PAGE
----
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Healthcare Data Security Key Part of NIH All of Us Program

Healthcare data security is a key component of the NIH-sponsored All of Us precision medicine research program, said Program Director Eric Dishman.

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Source: Thinkstock

By Fred Donovan

- Healthcare data security is a key component of the National Institutes of Health (NIH)-sponsored All of Us precision medicine research program, said Program Director Eric Dishman in opening the national enrollment for the program.

“[Data security] is one of the most important things we focus on,” said Dishman during a May 6 event in Detroit kicking off the national enrollment.

“We have protected the data warehouse where your information is encrypted and stored with the most advanced security available,” Dishman stressed. “We have done and will keep doing rigorous security testing,” he added.

Other events were held on May 6 in New York City; Chicago; Birmingham, Alabama; Kansas City, Missouri; Nashville, Tennessee; and Pasco, Washington.

Precision medicine is an approach to disease treatment and prevention that considers differences in people’s lifestyles, environments and biological makeup, including genes.

The aim of the All of Us Research Program is to enroll 1 million or more volunteers, particularly in communities that have been underrepresented in research.

“There is no such thing as a 100 percent guarantee against today’s hackers,” Dishman admitted. “So, we have created procedures and policies to quickly notify you in the event a breach should ever threaten your data or your identity.”

“All of this that we built we then tested in a beta phase with tens of thousands of you who signed up, shared your data and consent, and gave us feedback to improve the experience for everybody else,” he said.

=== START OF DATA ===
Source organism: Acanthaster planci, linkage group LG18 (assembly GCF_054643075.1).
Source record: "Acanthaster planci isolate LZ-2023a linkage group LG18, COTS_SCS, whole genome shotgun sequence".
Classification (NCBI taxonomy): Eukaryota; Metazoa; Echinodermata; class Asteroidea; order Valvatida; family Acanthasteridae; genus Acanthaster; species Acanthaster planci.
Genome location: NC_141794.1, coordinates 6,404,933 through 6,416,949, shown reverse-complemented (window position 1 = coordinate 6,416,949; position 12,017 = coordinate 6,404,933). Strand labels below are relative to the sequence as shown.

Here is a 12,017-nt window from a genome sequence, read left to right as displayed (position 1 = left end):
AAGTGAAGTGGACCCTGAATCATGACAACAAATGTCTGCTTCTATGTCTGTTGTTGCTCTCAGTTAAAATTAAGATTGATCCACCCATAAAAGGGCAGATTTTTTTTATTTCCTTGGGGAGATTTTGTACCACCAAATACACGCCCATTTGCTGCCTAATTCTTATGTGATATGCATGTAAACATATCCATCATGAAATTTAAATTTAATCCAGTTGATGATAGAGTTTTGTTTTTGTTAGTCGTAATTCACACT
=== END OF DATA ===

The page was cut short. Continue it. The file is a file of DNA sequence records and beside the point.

The 21st Century Cures Act, passed in December 2016, authorized a total of $1.5 billion over ten years for the program.

NIH related that the All of Us initiative, which just completed a year-long beta test period with 25,000 volunteers, is looking to transform the relationship between researchers and participants, bringing them together as partners to inform the program’s directions, goals, and return of research information. These efforts include building trust among populations historically underrepresented in research.

The agency has funded more than 100 organizations from community groups to health centers, academic medical centers, and private companies to carry out the program. These organizations have collaborated to develop the program’s protocol and technology systems, to engage communities, to enroll participants, and to gather and store participants’ data and biological samples for use in research.

Volunteers are being asked to share different types of health and lifestyle information, including online surveys and data from electronic health records (EHRs), which will be collected over the course of the program.

The online surveys will focus on participants’ overall health and habits and where they live and work. The EHR data will offer information related to medical histories, side effects, and treatment effectiveness.

Participants will be able to access their own health information, summary data about the entire participant community, and information about studies and findings that come from All of Us. 

“We in the All of Us research program believe it is your right and your choice to get your research data back about your own health,” Dishman said. “We are developing systems to give you access to all of your health information, including any health records that we collect.”

Some participants will be asked to visit a local partner site to provide blood and urine samples and to have physical measurements, such as height and weight, taken. To ensure that the program gathers information from all types of people, especially underrepresented groups, not everyone will be asked to give physical measures and samples.

In future phases of the program, children will be able to enroll, and the program will add more data types, such as genetic data.

“We are going to work with participants to pilot some new features and then we will expand those to everybody: more interactive surveys on new topics that you care about, sharing wearable and fitness device data, collecting more complete health records, using smart apps and smartphones, and responsibly sharing your genetic information once we start to do that,” Dishman said.

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